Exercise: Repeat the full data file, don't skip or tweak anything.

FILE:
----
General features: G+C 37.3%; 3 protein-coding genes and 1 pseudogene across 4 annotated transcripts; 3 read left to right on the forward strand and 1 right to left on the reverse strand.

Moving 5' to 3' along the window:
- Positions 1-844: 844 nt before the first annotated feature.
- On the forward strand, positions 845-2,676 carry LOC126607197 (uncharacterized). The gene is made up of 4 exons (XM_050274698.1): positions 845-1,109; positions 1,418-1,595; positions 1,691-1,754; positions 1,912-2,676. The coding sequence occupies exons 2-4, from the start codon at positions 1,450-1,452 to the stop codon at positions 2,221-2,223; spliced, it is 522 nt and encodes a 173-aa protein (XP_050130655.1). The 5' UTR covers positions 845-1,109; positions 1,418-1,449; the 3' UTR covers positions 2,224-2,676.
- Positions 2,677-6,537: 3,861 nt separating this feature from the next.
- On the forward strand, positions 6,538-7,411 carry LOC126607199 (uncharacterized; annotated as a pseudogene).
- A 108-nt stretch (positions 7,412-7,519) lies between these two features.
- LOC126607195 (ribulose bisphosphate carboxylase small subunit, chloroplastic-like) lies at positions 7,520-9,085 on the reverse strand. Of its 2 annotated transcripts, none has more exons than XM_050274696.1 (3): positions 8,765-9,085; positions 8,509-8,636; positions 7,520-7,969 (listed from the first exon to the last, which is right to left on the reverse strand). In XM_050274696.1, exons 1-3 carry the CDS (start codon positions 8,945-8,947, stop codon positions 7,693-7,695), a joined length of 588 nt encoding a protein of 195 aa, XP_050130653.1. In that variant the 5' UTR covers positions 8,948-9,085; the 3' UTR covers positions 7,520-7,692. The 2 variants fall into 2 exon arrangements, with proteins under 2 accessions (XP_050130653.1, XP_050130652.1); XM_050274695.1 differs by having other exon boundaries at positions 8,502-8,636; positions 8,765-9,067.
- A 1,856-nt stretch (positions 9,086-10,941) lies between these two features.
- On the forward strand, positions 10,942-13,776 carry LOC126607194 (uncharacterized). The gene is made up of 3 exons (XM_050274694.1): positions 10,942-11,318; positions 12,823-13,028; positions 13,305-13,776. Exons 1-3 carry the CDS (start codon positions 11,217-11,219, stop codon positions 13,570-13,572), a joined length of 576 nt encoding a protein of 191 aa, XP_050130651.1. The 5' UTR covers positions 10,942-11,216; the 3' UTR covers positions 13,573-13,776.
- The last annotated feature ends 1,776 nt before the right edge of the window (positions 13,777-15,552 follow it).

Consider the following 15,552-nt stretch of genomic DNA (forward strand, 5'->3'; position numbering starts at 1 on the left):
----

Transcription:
General features: G+C 37.3%; 3 protein-coding genes and 1 pseudogene across 4 annotated transcripts; 3 read left to right on the forward strand and 1 right to left on the reverse strand.

Moving 5' to 3' along the window:
- Positions 1-844: 844 nt before the first annotated feature.
- On the forward strand, positions 845-2,676 carry LOC126607197 (uncharacterized). The gene is made up of 4 exons (XM_050274698.1): positions 845-1,109; positions 1,418-1,595; positions 1,691-1,754; positions 1,912-2,676. The coding sequence occupies exons 2-4, from the start codon at positions 1,450-1,452 to the stop codon at positions 2,221-2,223; spliced, it is 522 nt and encodes a 173-aa protein (XP_050130655.1). The 5' UTR covers positions 845-1,109; positions 1,418-1,449; the 3' UTR covers positions 2,224-2,676.
- Positions 2,677-6,537: 3,861 nt separating this feature from the next.
- On the forward strand, positions 6,538-7,411 carry LOC126607199 (uncharacterized; annotated as a pseudogene).
- A 108-nt stretch (positions 7,412-7,519) lies between these two features.
- LOC126607195 (ribulose bisphosphate carboxylase small subunit, chloroplastic-like) lies at positions 7,520-9,085 on the reverse strand. Of its 2 annotated transcripts, none has more exons than XM_050274696.1 (3): positions 8,765-9,085; positions 8,509-8,636; positions 7,520-7,969 (listed from the first exon to the last, which is right to left on the reverse strand). In XM_050274696.1, exons 1-3 carry the CDS (start codon positions 8,945-8,947, stop codon positions 7,693-7,695), a joined length of 588 nt encoding a protein of 195 aa, XP_050130653.1. In that variant the 5' UTR covers positions 8,948-9,085; the 3' UTR covers positions 7,520-7,692. The 2 variants fall into 2 exon arrangements, with proteins under 2 accessions (XP_050130653.1, XP_050130652.1); XM_050274695.1 differs by having other exon boundaries at positions 8,502-8,636; positions 8,765-9,067.
- A 1,856-nt stretch (positions 9,086-10,941) lies between these two features.
- On the forward strand, positions 10,942-13,776 carry LOC126607194 (uncharacterized). The gene is made up of 3 exons (XM_050274694.1): positions 10,942-11,318; positions 12,823-13,028; positions 13,305-13,776. Exons 1-3 carry the CDS (start codon positions 11,217-11,219, stop codon positions 13,570-13,572), a joined length of 576 nt encoding a protein of 191 aa, XP_050130651.1. The 5' UTR covers positions 10,942-11,216; the 3' UTR covers positions 13,573-13,776.
- The last annotated feature ends 1,776 nt before the right edge of the window (positions 13,777-15,552 follow it).

Consider the following 15,552-nt stretch of genomic DNA (forward strand, 5'->3'; position numbering starts at 1 on the left):